News: The supernatural and natural selection

A recent book by anthropologists Craig Palmer and Lyle Steadman, The Supernatural and Natural Selection: Religion and Evolutionary Success (Steadman and Palmer 2008) attempts to account for the evolution of religion in a novel way, linking sociality, communicative practice, and reproductive fitness.   I will be very interested to see the book (whose publication date is this week) and may give it a more thorough review then; for now, I am relying on a recent report in ScienceDaily.

The claim that interests me most is the assertion that religion does not primarily serve an individual, cognitive function – that its evolutionary basis is not that it explains the unexplainable or gives comfort in times of need.  Rather, they argue, religious belief serves to increase social cohesion and cooperative behavior among non-kin because of the kin-like model of society it creates.  This, so far, is not a novel claim, and can be found in anthropologists as far back as Edward Tylor (1920 [1871]).

Palmer and Steadman go further, however, using observable instances of communication of the acceptance of supernatural claims as analogues to the way that children accept their parents’ influence.  Rather than focusing about what people say about what they believe as evidence for what they believe, they treat what people say as communicative acts and observe what consequences these acts have on other human beings. In other words, they assert, religion creates kin-like social ties through the mutual acceptance of otherwise unobservable social realities.  Further evidence for this position, they assert, is found in the widespread use of basic kin terms (especially for parents, siblings, and children) in religions throughout the world.  This is an interesting combination of linguistic, anthropological, and evolutionary-psychological insights that deserves

Now, this theory is bound to cause controversy.  I don’t even want to address whether I think it is correct until I have a look at the book.  I’ve been interested in the rather different theory espoused by Pascal Boyer in his The Naturalness of Religious Ideas (Boyer 1994), which focuses on the evidence from child development and is essentially a cognitive account rather than a social one.   I’ll be particularly interested to see how Palmer and Steadman have handled the cross-cultural evidence, and the extent to which they are able to deal with differences as well as similarities among the world’s religious systems.

Works cited

Boyer, Pascal. 1994. The naturalness of religious ideas. Berkeley: University of California Press.

Steadman, Lyle B. and Craig T. Palmer. 2008. The supernatural and natural selection: religion and evolutionary success. Boulder, CO: Paradigm.

Tylor, Edward B. 1920 [1871]. Primitive culture. New York: Putnam.

Teaching linguistic anthropology as integrative science

Linguistic anthropology is often treated as a ‘kid brother’ subfield of cultural anthropology.  The working assumption is that if you are working on anthropological issues relating to language, you must be an ethnographer first and foremost.   Part of the reason why I have started this blog is that I just don’t buy into this view.  Anthropology in North America has been conceptualized as a four-field subject – biological, archaeological, cultural, and linguistic anthropology – and I’m a four-field guy through and through, so I don’t see linguistic anthropology as naturally or inherently linked to any of the other three fields.  If it were, we wouldn’t have four fields, and linguistic anthropology would be just another cultural subject, like economic anthropology or the anthropology of religion, tied to linguistics as the others are to economics or religious studies, but ethnographic nonetheless.  I call shenanigans on that, and am more than happy to use my archaeological and evolutionary training to set out a better path for linguistic anthropology (or ‘anthropological linguistics’, but that’s a post for another day).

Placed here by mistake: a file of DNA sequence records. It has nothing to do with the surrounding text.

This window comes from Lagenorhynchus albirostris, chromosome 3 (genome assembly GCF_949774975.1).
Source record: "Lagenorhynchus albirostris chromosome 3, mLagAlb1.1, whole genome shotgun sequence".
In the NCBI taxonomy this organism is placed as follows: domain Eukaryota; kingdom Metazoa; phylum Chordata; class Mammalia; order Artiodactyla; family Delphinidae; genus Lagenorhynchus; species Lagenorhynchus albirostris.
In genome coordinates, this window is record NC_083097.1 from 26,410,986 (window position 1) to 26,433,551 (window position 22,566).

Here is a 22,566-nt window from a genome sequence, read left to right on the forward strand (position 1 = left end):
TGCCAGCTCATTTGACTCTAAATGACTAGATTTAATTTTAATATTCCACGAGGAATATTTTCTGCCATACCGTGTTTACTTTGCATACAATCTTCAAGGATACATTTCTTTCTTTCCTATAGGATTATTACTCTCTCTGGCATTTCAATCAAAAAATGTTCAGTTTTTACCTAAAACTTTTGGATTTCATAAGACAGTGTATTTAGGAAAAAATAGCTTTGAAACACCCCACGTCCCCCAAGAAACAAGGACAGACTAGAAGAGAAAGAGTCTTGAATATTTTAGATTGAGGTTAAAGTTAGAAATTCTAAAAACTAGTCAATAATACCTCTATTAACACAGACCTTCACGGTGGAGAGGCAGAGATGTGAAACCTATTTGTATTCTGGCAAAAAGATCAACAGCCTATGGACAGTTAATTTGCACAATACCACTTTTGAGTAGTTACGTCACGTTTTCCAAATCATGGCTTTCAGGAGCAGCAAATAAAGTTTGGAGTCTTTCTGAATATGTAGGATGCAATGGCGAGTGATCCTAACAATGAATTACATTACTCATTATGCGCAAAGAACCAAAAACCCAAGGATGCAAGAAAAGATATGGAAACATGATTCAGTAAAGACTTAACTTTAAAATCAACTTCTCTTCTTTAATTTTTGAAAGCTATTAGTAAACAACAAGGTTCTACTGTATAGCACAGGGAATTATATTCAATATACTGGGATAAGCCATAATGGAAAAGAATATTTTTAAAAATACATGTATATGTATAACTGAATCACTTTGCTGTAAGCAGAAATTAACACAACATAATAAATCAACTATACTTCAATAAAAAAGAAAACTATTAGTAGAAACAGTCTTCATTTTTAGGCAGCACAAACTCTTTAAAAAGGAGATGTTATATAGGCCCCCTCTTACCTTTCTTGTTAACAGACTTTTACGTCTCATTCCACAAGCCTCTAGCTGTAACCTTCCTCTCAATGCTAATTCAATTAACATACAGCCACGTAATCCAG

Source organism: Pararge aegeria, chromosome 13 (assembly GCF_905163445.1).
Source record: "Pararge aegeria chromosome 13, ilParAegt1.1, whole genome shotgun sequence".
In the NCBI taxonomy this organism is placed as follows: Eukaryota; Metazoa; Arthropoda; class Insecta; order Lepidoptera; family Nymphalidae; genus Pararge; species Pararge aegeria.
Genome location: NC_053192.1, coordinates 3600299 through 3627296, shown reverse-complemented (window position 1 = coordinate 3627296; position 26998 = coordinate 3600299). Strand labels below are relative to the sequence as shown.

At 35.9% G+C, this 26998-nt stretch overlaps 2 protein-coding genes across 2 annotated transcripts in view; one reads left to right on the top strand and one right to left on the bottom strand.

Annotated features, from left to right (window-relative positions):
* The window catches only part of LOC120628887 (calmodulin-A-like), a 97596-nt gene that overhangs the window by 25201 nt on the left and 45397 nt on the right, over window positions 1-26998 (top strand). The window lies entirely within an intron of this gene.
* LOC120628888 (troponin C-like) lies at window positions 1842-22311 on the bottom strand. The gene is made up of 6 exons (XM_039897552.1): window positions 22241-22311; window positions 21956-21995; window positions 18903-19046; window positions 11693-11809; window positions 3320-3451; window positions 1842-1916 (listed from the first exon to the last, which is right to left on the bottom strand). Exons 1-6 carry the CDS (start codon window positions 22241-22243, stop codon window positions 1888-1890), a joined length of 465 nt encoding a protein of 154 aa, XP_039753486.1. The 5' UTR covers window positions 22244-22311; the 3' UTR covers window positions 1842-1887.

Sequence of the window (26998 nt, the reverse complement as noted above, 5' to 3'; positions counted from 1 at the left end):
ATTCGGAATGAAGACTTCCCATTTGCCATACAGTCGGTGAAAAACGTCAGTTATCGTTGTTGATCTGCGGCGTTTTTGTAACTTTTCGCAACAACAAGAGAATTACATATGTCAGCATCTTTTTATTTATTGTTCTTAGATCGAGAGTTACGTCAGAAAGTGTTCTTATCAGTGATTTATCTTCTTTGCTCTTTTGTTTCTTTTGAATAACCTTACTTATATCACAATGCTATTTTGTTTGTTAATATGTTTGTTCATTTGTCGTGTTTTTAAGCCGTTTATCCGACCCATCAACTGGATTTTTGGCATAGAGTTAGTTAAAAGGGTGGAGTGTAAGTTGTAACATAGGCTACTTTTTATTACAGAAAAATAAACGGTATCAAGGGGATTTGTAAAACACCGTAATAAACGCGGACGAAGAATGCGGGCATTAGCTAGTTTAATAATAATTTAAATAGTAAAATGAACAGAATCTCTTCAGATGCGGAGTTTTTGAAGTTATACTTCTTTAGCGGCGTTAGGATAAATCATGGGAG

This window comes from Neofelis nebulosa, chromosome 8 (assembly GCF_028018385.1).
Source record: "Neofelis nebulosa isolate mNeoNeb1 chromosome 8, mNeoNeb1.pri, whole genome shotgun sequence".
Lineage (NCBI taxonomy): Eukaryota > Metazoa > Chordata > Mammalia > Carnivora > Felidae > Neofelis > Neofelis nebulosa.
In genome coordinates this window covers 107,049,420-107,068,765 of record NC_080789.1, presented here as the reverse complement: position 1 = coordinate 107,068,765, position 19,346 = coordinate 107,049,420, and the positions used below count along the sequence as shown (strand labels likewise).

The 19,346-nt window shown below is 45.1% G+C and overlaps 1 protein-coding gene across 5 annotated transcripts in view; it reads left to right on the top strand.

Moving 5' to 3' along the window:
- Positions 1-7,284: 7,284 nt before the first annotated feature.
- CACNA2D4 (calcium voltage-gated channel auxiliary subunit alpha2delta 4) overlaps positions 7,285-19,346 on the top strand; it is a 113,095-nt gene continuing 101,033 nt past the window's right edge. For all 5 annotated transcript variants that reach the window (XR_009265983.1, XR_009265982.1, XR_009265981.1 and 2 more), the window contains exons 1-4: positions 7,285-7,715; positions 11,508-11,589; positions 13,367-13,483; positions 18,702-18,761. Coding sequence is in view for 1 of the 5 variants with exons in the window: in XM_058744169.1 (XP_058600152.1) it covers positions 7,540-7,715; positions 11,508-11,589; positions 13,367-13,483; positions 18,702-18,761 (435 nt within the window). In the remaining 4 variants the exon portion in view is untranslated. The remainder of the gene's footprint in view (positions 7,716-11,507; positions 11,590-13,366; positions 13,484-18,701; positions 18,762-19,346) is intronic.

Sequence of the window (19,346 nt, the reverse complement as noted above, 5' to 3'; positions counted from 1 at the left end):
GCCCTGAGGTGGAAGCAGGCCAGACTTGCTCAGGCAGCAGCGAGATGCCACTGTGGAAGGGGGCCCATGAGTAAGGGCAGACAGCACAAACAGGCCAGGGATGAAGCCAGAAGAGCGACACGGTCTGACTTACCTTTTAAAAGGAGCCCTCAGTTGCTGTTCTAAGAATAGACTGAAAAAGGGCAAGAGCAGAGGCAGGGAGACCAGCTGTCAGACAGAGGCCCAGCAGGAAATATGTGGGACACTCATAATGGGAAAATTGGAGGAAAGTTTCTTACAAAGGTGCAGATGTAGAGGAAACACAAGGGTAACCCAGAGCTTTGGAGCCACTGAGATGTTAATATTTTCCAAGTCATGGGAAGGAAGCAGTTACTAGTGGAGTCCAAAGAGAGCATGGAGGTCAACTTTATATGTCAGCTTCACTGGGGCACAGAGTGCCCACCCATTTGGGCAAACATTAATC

This year I’m teaching a course entitled ‘Language and Culture’, which I conceptualize as a cross-cultural investigation of the cognitive and social aspects of language within an unapologetically four-field anthropology.   (It helps that, as a required course for all majors, the class has plenty of archaeologists and biological anthropologists.)  To make my point, I’ve started out with a set of aggressively evolutionary readings on language origins, challenging the students to deal with the paucity of archaeological and fossil evidence without dismissing it entirely, and to acknowledge the utility of comparative primatology and child development studies to fill in some of the gaps.  I adopt an unapologetically evolutionary approach to most of my teaching, which I no doubt picked up from my mentor, the late Bruce Trigger (himself an archaeologist and ethnohistorian), and my aim is to really get the class to think about what exactly language does for us (selectively speaking) that other forms of communication do not.